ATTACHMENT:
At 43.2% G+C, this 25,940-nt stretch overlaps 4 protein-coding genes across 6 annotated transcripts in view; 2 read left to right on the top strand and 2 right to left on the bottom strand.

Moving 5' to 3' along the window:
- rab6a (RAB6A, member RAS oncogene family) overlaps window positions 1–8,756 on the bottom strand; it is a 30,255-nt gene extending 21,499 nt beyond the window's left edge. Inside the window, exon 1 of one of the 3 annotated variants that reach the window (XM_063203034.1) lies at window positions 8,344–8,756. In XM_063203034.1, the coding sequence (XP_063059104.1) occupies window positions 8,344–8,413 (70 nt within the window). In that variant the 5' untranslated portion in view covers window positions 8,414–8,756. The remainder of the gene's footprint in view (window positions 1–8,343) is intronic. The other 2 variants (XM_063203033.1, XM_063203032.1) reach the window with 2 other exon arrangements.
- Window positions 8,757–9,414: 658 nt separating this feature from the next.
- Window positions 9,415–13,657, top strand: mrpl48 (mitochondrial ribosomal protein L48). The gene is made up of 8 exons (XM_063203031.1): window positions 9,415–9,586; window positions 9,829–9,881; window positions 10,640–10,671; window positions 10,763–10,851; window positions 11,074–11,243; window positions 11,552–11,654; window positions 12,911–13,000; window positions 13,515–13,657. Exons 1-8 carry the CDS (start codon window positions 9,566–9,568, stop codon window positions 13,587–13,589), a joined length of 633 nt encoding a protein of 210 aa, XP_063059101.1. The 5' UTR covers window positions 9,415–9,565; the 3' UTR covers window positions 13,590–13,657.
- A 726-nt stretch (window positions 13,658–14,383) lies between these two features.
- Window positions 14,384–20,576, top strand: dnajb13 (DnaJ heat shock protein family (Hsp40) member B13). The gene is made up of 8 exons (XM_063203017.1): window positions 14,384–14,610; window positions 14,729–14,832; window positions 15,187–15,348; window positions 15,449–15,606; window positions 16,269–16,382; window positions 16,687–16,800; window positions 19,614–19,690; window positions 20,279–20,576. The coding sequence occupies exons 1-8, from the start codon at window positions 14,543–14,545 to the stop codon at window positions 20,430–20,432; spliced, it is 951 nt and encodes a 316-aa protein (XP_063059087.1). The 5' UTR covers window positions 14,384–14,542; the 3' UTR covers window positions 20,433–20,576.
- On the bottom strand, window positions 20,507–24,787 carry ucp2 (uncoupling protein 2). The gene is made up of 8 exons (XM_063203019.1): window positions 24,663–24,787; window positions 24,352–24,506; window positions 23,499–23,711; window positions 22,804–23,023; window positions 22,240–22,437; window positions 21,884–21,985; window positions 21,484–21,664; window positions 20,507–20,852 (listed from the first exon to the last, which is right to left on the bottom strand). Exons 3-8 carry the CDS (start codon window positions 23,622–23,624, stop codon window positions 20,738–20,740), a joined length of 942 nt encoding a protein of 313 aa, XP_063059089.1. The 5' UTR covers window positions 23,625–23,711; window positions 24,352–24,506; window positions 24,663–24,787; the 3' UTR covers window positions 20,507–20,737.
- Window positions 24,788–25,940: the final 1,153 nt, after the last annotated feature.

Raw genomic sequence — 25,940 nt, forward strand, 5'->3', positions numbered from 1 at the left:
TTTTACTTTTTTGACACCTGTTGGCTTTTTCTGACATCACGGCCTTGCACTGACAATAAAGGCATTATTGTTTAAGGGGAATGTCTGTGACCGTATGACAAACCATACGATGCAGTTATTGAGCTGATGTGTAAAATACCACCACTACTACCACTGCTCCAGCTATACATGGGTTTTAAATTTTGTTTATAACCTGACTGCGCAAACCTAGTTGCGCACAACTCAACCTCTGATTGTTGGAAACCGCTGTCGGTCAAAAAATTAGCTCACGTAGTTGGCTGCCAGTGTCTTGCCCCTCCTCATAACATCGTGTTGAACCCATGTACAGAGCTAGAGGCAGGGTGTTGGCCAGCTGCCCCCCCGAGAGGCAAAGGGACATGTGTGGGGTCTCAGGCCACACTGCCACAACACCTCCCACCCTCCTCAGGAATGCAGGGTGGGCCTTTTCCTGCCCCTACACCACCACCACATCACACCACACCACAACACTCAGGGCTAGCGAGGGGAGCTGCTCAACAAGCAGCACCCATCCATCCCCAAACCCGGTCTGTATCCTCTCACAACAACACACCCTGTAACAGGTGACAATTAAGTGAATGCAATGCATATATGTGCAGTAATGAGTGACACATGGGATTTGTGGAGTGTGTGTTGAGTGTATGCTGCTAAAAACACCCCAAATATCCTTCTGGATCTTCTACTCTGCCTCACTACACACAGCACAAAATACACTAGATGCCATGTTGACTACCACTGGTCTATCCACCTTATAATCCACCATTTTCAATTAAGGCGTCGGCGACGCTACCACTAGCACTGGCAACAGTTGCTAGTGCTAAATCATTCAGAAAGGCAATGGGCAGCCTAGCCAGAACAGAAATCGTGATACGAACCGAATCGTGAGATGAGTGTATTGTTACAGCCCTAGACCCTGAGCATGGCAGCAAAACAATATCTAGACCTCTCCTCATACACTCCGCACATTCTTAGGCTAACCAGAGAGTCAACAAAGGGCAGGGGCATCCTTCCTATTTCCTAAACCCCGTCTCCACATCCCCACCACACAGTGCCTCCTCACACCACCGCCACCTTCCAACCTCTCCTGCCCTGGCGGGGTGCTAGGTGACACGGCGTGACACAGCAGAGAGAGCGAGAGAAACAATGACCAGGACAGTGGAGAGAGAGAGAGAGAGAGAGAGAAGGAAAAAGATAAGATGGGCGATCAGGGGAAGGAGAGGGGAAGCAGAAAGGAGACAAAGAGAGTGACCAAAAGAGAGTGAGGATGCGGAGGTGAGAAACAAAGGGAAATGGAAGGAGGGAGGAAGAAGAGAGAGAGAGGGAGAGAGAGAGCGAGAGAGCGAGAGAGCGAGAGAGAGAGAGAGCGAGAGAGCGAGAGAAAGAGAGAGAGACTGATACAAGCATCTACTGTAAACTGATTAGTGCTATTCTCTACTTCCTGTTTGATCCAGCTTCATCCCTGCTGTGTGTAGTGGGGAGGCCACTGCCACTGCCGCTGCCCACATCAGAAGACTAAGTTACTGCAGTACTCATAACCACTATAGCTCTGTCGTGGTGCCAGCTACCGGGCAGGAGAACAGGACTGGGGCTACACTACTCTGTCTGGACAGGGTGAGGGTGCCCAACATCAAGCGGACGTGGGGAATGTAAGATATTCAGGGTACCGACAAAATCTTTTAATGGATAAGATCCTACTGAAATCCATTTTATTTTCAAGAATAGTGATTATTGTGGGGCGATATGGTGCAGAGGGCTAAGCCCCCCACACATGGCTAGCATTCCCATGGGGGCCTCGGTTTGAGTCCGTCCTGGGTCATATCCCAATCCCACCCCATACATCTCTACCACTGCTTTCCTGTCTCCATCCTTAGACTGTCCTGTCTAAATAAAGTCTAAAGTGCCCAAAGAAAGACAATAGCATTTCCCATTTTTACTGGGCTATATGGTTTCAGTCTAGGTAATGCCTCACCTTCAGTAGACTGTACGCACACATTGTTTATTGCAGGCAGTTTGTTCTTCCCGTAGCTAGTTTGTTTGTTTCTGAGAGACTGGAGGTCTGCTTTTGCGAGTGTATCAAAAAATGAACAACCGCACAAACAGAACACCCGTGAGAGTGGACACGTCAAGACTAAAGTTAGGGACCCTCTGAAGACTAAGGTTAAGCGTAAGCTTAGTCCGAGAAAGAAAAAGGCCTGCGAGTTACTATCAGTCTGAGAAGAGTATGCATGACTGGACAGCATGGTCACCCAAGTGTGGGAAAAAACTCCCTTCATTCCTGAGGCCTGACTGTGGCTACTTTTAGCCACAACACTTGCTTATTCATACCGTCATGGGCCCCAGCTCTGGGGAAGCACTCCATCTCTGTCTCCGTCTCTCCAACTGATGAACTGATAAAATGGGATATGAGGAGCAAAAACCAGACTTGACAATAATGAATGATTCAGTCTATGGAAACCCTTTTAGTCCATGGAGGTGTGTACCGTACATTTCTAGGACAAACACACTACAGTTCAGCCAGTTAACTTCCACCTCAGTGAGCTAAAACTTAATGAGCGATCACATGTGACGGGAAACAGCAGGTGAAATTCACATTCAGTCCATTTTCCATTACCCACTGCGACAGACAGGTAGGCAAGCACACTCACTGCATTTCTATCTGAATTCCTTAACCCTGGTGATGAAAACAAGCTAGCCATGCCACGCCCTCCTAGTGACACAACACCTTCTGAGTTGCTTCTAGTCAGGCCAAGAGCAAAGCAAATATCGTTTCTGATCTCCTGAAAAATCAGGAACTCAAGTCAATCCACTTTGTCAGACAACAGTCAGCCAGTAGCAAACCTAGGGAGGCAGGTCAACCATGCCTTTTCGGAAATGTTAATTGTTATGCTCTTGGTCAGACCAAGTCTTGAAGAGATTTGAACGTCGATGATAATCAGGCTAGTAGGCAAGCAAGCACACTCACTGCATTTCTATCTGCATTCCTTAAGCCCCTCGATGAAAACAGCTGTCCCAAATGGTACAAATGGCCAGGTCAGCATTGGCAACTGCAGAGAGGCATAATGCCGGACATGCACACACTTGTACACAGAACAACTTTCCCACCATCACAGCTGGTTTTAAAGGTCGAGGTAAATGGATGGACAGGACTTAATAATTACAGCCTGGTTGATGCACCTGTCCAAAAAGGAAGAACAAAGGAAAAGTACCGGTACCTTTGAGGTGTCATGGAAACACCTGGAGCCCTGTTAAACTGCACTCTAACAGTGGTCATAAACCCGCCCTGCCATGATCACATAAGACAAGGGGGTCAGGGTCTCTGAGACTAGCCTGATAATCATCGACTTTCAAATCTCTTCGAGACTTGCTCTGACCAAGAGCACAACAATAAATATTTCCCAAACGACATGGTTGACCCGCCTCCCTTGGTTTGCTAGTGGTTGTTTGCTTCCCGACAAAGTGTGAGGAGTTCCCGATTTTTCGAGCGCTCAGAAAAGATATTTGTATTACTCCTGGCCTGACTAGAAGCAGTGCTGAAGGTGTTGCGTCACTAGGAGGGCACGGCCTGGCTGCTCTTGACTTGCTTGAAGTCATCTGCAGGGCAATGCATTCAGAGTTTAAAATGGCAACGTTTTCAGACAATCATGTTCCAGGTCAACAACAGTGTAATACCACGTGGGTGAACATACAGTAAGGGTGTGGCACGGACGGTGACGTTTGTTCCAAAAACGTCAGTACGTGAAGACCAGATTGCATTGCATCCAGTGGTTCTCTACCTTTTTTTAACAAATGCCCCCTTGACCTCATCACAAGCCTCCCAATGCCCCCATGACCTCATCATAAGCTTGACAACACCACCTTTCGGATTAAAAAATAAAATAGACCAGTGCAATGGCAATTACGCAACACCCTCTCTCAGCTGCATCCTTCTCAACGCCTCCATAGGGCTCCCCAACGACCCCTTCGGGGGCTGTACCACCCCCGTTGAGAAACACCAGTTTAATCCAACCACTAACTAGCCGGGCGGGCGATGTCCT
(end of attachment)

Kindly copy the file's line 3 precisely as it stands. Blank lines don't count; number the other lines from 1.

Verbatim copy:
- rab6a (RAB6A, member RAS oncogene family) overlaps window positions 1–8,756 on the bottom strand; it is a 30,255-nt gene extending 21,499 nt beyond the window's left edge. Inside the window, exon 1 of one of the 3 annotated variants that reach the window (XM_063203034.1) lies at window positions 8,344–8,756. In XM_063203034.1, the coding sequence (XP_063059104.1) occupies window positions 8,344–8,413 (70 nt within the window). In that variant the 5' untranslated portion in view covers window positions 8,414–8,756. The remainder of the gene's footprint in view (window positions 1–8,343) is intronic. The other 2 variants (XM_063203033.1, XM_063203032.1) reach the window with 2 other exon arrangements.